Housing Data Is Old and Moldy

By on July 10, 2015

Consumers rely on a monthly parade of reports to get a sense of the state of the U.S. housing market, thinking that the data offer near-instantaneous insights in much the way that a stock-market index does.

Seeing housing this way is a mistake: The information available is hobbled by the very nature of the market itself. Buying or selling a house is a slow, lumbering, inefficient process that takes months to complete. There is a significant lag time from a meeting of the minds between a buyer and a seller to when the sale gets reported to the public. Yet we hang on each report and the bold headlines they inspire without proper context or understanding.

By taking a look at the two housing reports released this week we can see why the information available to the public is so deficient, if not misleading.

The most notable was Tuesday’s S&P/Case Shiller report — actually, a series of reports. However high your regard may be of Case Shiller and its co-creator, Yale economist and Nobel laureate Robert Shiller, there are real weaknesses in the methodology.

On the surface, the latest 20-City Home Price Index seemed to suggest some slowing in the market, with a 9.3 percent rise in existing housing prices in May, a slower rate of increase than in the preceding two months.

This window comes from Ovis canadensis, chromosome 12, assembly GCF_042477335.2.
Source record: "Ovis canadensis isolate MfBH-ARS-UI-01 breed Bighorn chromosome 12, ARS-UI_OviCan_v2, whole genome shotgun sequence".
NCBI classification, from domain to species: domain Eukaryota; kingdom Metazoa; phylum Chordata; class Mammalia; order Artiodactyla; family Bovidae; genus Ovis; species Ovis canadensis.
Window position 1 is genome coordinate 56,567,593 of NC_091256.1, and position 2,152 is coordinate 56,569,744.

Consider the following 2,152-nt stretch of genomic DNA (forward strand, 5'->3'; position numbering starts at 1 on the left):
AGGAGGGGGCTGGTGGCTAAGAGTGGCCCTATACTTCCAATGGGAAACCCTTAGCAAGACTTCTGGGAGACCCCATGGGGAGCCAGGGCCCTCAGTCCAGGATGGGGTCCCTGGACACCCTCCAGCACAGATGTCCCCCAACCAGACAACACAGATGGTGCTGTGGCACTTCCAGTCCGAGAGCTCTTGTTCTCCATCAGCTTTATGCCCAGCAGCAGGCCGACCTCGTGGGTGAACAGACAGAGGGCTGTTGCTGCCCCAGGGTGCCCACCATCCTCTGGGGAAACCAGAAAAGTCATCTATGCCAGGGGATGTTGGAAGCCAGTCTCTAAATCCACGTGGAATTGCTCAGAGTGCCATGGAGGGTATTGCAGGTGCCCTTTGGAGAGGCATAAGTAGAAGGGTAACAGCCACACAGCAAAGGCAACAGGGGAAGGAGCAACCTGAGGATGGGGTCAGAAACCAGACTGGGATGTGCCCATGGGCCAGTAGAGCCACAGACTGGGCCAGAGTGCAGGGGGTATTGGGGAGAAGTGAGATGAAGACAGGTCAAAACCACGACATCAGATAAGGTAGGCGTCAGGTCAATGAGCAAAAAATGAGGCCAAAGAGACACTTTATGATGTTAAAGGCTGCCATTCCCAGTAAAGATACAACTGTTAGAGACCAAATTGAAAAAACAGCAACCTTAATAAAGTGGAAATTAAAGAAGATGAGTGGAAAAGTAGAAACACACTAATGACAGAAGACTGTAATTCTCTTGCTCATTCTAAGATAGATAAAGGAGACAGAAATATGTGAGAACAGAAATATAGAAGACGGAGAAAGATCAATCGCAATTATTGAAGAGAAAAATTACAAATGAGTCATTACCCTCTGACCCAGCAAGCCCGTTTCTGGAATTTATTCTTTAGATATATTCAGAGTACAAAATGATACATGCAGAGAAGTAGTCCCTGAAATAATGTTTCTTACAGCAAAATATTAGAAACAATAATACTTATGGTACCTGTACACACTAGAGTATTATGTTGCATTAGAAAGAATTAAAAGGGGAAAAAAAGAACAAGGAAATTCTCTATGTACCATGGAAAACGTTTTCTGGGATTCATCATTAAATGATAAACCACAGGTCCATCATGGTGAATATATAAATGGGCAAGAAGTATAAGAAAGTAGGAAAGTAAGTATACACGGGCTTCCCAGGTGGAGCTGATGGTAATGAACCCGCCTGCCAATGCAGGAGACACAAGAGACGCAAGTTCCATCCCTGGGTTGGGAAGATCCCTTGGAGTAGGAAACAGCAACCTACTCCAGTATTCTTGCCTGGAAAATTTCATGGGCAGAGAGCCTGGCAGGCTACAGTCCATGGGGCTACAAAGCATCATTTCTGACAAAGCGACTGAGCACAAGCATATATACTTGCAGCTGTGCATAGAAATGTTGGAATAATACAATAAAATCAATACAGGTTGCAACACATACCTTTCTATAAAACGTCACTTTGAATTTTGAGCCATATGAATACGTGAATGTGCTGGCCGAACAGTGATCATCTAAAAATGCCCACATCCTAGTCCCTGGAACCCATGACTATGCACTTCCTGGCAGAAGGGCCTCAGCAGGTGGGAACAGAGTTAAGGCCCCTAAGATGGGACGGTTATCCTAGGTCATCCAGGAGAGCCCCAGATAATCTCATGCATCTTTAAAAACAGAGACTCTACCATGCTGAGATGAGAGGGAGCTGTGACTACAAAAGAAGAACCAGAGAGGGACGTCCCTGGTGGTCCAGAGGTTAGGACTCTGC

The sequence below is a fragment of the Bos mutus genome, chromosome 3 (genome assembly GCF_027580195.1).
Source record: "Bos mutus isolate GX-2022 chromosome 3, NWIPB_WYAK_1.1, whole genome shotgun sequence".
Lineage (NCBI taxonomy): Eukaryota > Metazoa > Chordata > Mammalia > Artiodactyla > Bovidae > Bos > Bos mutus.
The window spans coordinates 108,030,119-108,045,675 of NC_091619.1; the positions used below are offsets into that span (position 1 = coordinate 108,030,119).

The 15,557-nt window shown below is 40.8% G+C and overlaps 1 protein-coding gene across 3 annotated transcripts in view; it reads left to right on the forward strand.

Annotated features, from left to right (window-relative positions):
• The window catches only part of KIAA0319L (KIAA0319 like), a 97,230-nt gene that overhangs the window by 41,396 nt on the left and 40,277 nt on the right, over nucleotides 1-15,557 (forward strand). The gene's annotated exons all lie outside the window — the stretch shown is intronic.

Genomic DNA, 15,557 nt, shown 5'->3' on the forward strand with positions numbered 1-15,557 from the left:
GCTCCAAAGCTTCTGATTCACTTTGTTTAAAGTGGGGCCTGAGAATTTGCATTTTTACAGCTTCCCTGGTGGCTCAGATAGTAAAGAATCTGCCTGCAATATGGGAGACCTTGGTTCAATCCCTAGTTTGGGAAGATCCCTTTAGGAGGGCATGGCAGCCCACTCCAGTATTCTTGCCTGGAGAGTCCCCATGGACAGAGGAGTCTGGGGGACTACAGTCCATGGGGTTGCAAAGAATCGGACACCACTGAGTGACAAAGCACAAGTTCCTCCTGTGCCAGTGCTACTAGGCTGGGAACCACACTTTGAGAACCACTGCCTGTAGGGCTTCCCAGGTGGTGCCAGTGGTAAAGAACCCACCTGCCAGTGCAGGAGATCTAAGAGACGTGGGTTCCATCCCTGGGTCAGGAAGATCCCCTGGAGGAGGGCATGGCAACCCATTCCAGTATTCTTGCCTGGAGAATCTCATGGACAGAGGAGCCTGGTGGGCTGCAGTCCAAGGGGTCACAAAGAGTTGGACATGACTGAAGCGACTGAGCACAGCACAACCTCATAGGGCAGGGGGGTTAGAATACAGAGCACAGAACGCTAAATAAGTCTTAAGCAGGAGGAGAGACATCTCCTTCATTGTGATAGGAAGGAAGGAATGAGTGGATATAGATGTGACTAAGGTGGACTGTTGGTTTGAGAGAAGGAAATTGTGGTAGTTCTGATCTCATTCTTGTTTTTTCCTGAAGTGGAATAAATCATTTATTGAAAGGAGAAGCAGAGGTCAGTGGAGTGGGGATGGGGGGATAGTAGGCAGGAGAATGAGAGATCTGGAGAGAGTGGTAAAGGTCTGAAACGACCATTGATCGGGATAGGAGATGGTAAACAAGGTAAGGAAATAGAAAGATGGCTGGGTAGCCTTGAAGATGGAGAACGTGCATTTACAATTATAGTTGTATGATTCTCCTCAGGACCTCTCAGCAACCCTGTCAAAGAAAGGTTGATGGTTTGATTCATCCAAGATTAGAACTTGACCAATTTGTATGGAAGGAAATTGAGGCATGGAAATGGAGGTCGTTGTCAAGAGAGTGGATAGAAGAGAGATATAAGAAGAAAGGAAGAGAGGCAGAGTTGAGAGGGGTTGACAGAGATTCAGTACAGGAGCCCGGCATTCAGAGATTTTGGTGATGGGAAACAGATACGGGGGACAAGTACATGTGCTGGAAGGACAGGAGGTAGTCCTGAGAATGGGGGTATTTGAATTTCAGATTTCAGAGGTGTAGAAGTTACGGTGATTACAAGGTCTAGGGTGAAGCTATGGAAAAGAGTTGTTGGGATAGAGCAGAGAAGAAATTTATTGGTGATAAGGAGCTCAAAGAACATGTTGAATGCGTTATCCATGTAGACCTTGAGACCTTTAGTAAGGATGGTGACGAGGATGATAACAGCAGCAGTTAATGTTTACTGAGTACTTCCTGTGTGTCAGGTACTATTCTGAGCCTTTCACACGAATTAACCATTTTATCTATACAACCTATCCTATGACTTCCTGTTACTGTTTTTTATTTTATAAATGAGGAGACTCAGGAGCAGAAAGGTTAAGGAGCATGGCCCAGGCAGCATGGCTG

This edition of the S&P/Case Shiller report, although labeled “May,” is the moving average of completed sales from March through May. If we assume their respective sales contracts were signed 60 days before closing, the report reflects the market period from January through March. And because it often takes several weeks from the time a buyer and a seller agree to terms and sign a contract, 30 to 60 more days might pass. This means the index probably reflects deals reached in the period from December through February.

If we pick January as the midpoint of the range, then the…

Read more at Bloomberg View

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